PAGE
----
I have also discovered that changing the file type helps to find plot issues, typos, missing words... I think it must trick the mind into seeing the story differently. I was astounded when, quite by accident, I started to edit a PDF version I had made to load on my Kindle. I have always written and edited on .doc files.

      Alright then...I still have paperwork to do for work in the morning, so I will be up a couple of hours yet. Ten P.M. here. I have to go. I am going to send an email in the next couple of days with some information about a chapter I wondered if you would take a look at and tell me what you think. And I would be honored to do the same for you when you are ready.

      Proficient? Kudos to you for looking it up. I always think it is a good day when I have learned something. Most days are good ones :-) Have a great Monday, dear girl.

  6. Momzee,
    I would just like to share a few thoughts as well. Despite my degree, I am very insecure about what I write! A few of my former English Professors are my Facebook friends. Imagine my anxiety when I post a status from my Blackberry, only to discover later on that I missed an apostrophe in a very crucial place!

    Speaking of :)and LOL… I was taking a written essay exam in a 400 level Literature course once (and I was using pen…of course). Now I can’t remember exactly what I was writing, but I amused myself and I actually wrote “LOL” on my exam. Yes, in pen. When I became aware of what I had done, I actually did laugh out loud. Then I scribbled over my “LOL” and tried to hold back a subsequent eruption of giggles.

    All Lol-ing aside, because of that piece of paper from Clarion University…sometimes people fear me.
    Ok, so I don’t quite instill dentist-type-fear or police-officer-fear. But people “warn” me when they send emails to me or want me to read over something.

    “I just typed this up really quick.”

    “Don’t mind my typos.”

    “I’m not a grammar genius.”


    I never do unsolicited grammar-police work. I am more like a private detective. I’m not going to arrest you for writing, “your welcome” instead of “you’re welcome.” But if you ask me to get out the red pen, I’m going to do my best to help you improve upon what you have already written. After all, you wouldn’t hire a private eye to find out if your wife is cheating and then pay him to not tell you what he found.

    I have my strengths and weaknesses as a writer too. Commas blow my mind. I never know where to put the damn things. I’m sure I knew at one time, but now, not so much. I just throw them in where I think there should be a pause.

    I also love using subordinate clauses as sentences at times. Hey, that’s how people talk. Moving on. (See?)
    Speaking of how people talk, if the English language never evolved, we would all be speaking like Chaucer or Shakespeare, right? Furthermore, if language itself never changed, there would be no such thing as the English language.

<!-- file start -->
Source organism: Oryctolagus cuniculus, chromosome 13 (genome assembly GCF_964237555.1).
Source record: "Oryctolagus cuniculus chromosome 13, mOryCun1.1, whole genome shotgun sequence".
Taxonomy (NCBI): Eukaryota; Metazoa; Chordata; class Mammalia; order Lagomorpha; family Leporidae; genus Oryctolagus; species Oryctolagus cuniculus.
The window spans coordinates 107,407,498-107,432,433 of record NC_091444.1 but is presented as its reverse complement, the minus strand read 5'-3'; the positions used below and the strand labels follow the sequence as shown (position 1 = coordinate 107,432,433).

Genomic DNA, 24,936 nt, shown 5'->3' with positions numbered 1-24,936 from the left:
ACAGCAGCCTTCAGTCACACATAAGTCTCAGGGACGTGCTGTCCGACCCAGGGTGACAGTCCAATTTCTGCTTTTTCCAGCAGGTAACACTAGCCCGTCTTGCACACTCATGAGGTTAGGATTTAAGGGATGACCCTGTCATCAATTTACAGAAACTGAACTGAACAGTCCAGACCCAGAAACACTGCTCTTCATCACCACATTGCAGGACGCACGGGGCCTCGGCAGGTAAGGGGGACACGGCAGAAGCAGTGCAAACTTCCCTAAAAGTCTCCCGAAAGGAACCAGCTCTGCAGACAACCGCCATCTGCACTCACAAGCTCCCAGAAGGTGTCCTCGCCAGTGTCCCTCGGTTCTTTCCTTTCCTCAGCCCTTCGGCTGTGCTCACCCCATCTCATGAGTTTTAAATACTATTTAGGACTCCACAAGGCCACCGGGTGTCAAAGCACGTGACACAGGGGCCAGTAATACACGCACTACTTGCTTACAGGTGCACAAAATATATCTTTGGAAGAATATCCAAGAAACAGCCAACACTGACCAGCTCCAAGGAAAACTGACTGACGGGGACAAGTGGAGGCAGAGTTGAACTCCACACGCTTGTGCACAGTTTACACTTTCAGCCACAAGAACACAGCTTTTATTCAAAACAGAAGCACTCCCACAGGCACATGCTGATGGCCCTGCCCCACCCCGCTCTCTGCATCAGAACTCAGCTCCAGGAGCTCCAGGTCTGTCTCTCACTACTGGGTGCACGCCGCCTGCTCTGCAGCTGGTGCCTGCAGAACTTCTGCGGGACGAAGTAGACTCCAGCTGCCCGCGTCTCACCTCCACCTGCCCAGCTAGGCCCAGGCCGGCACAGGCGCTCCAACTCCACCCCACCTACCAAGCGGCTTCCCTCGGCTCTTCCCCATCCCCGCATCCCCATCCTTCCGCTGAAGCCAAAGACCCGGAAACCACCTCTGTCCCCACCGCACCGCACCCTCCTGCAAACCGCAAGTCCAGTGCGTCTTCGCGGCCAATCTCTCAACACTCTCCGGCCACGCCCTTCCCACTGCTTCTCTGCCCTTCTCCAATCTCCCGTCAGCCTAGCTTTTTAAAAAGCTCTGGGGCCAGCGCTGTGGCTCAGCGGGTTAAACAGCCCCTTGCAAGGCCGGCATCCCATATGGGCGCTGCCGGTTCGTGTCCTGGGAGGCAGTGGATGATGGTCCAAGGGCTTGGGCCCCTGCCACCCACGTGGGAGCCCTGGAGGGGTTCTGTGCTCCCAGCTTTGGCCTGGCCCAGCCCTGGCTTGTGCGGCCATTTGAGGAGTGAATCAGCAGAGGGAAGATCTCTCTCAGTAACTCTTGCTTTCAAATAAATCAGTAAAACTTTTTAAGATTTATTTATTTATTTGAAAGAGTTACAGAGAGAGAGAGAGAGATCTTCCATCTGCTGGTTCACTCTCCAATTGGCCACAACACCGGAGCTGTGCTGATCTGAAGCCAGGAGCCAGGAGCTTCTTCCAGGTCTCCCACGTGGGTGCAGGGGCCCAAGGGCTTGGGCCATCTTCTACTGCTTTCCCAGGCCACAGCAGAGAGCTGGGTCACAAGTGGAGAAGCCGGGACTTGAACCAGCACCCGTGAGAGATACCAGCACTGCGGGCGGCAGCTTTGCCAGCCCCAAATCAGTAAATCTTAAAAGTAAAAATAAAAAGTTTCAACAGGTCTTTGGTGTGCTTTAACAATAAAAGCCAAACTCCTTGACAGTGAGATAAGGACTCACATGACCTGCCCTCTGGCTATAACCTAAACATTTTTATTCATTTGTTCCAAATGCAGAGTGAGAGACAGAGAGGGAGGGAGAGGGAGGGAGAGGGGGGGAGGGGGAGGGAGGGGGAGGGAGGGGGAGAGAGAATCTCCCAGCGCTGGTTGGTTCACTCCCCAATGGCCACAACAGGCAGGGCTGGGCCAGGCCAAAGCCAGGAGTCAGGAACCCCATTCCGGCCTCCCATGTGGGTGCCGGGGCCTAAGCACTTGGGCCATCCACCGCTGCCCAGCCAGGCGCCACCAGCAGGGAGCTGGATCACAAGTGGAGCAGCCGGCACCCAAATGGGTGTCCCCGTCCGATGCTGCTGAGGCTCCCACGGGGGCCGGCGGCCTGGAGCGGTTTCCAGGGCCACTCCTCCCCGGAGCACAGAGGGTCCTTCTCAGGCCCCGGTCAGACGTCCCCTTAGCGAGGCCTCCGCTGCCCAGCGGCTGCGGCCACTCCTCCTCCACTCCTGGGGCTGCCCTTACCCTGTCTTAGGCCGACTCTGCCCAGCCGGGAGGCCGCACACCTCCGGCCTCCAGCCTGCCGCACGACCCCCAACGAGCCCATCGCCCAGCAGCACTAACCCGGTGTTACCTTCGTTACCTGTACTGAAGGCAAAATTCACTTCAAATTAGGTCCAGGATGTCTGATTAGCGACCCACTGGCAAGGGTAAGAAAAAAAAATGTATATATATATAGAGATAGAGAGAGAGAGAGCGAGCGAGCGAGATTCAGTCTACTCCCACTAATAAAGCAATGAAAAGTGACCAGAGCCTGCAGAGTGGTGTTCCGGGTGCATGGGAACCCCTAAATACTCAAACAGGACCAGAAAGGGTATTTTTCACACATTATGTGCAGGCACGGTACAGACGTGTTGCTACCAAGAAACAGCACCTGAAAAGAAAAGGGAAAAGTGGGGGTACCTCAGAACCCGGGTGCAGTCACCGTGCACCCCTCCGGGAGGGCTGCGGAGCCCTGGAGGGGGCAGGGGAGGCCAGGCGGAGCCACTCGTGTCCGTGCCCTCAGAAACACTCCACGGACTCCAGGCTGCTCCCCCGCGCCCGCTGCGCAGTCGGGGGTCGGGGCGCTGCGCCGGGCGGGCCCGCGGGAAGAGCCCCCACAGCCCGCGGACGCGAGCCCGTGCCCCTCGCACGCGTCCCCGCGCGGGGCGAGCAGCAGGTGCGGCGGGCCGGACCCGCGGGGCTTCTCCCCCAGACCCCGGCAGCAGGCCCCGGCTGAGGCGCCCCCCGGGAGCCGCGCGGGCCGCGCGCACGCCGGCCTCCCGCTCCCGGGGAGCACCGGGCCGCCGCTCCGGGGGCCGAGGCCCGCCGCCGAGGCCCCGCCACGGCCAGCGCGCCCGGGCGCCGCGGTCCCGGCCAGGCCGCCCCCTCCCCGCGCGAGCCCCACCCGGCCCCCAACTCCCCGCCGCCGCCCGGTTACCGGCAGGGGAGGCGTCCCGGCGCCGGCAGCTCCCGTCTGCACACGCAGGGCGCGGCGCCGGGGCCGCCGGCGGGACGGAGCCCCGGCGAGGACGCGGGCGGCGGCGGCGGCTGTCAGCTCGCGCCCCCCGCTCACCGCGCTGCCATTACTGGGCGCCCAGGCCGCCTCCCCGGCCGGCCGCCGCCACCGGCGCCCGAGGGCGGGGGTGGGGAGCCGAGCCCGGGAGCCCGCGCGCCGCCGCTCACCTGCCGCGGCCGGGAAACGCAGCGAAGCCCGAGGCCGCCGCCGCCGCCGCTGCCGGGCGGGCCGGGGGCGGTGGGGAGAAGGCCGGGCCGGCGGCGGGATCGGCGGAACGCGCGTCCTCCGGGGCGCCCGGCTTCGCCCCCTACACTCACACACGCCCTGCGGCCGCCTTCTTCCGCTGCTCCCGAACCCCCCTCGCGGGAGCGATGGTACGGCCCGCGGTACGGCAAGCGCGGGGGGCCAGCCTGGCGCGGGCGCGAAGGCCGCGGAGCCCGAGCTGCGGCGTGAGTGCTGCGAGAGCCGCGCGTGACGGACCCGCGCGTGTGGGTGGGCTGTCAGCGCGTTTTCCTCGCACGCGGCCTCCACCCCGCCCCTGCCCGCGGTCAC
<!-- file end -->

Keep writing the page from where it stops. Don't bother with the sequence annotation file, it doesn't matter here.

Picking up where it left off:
Of course, there are purists out there who desperately cling to “proper English.” On the other side of the spectrum, I have seen a few Facebook statuses from teens that read something like, “heeeeyzzz youuuu guyyzzz Im like goingz to da mall tamorrowz.” (Somewhere, an Oxford Professor just died a little inside).

    Language is this amazing, beautiful gift that has the power to keep us humans apart or bring us together.

    In a way, I get why the purists are dedicated in their attempts to maintain a standard form of written language. But I also realize that the beauty of language is that it does evolve because we as humans have been gifted with creativity.

    Oh, and Mom? You could be a college professor. You always come up with such polarizing topics for discussion. You’re also open to change, and that is very cool.

  7. P.S. I also meant to add this thought. To me, the most important aspect of written language is literacy itself.

    I value writing that communicates clearly to readers. So maybe someone makes a few spelling errors or perhaps they're mixing up their "there/their/they're :-) I would much rather read a piece that speaks clearly to me than read some verbose gobbeldy gook that forces me to consult a dictionary every two minutes. That kind of writing just seems so condescending. What's worse, it's boring! Also, I don't like to "rewind" when I'm reading. You know how you start a sentence at the top of the page and by the time you get to the end, you're not really sure what you just read? Yeah. That. Annoyance. (I also love one word sentences. Concise.)

  8. Zigzee, I adore you. I have learned so much from you... "Speaking of how people talk, if the English language never evolved, we would all be speaking like Chaucer or Shakespeare, right? Furthermore, if language itself never changed, there would be no such thing as the English language." That is an excellent observation, I think.

    And punctuation evolves too--and people resist the change that that evolving entails. A good example is the serial comma.

    I like one word sentences. Really. ;-)

    This is beautiful: "Language is this amazing, beautiful gift that has the power to keep us humans apart or bring us together."

    I am always so proud of you, dearie. I am waiting for you to cut loose and write that book...but, you have a lot of ground to cover just living life. You will just sit down one day and start writing...no planning. It just happens.

    Rewinding? I like that term for it.

    Thank you for weighing in. This was really "neat"...getting your perspective--that of a person with a reading and a writing eye--who holds an English degree. Watching you work your way through school taught me just how hard-earned a college degree is. And it gave me much appreciation for those who pledge their time and dedication to the task of earning one.

    College professor??? :-) Another time, another life...perhaps. :-)